A British-built “flying thermometer” has sent back its first pictures from space of hotspots on Earth.
High-resolution thermal images taken by the satellite HOTSAT-1 reveal the sun-baked streets of Las Vegas, a vast oil storage complex in Oklahoma and the intense heat of the Canadian wildfires.
HOTSAT-1, which has been dubbed “the world’s thermometer”, was launched by SpaceX over the summer. Unlike satellites that monitor the Earth with cameras that “see” visible light, like our eyes, HOTSAT-1 monitors infrared to register how much heat is being given off objects or landscapes.
Climate tech company SatVu, which operates the world-first satellite, said the images are a major milestone in a new era of Earth observation and climate monitoring.
Sky News was given exclusive access earlier this year to an aircraft fitted with the imaging technology as it mapped heat loss from houses in Leeds.
The images are being used by the city council and a housing charity to prioritise properties that need retrofit insulation to tackle energy bills and carbon emissions.
But by putting the technology on a satellite the company is able to download a constant stream of images around the clock, even in countries with closed borders.
Anthony Baker, CEO and co-founder of SatVu told Sky News: “This is a fantastic day. The first images exceed expectations, and we are super-excited.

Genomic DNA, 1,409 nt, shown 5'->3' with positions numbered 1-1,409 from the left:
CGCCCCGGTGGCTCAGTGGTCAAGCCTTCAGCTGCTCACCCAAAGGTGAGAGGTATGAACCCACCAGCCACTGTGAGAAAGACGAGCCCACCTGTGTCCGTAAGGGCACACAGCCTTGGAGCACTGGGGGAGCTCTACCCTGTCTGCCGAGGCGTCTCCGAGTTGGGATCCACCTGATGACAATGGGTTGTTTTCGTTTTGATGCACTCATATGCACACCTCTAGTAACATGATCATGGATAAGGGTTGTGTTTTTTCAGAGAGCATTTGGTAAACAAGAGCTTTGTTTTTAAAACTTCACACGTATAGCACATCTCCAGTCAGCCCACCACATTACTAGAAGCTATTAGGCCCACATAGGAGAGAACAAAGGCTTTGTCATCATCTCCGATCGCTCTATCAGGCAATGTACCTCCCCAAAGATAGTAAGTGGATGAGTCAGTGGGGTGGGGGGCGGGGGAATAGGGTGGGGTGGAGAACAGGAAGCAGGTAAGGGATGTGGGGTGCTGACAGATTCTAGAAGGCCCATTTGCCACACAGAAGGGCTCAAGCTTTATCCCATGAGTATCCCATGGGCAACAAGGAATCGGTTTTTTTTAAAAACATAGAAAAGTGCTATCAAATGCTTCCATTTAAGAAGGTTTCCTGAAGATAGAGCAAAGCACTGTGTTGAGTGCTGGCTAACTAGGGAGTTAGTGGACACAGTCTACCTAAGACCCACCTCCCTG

“The company has been building up to this moment and now we are ready for commercial operations so we can go and tackle those climate challenges.”
One image of Las Vegas reveals the grid of streets and car parks that accumulate heat during the day and then release it after dark, raising night-time temperatures.
The so-called urban heat island effect can make cities several degrees warmer, but hotspots could be cooled by planting trees.
Another image of Cushing, Oklahoma, in the US, picks out the shapes of storage tanks and pipelines that can move 1.5 million barrels of crude oil a day.
Images like this can be used to verify that operations are compliant with climate pledges and industrial regulations.
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The orange glow of wildfires in Canada’s Northwest Territories stand out in another snapshot.
Thermal images allow firefighters to monitor how fast the fire-front is moving. And the slightly cooler light blue areas show where the flames have passed through, giving clues to whether the fire is moving towards houses or other infrastructure.
The heat-seeking camera cuts through smoke, which can obscure images taken by satellites such as Sentinel-2.
Paul Bate, chief executive of the UK Space Agency, said: “HOTSAT-1’s ability to provide actionable data across sectors will empower organisations with a clearer picture of our energy impact, so they can make better and more effective, climate-conscious choices to benefit both our planet and its people.”